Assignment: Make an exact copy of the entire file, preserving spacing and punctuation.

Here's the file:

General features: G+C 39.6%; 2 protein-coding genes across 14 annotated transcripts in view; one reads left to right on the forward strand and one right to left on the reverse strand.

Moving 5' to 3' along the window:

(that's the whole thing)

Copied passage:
General features: G+C 39.6%; 2 protein-coding genes across 14 annotated transcripts in view; one reads left to right on the forward strand and one right to left on the reverse strand.

Moving 5' to 3' along the window: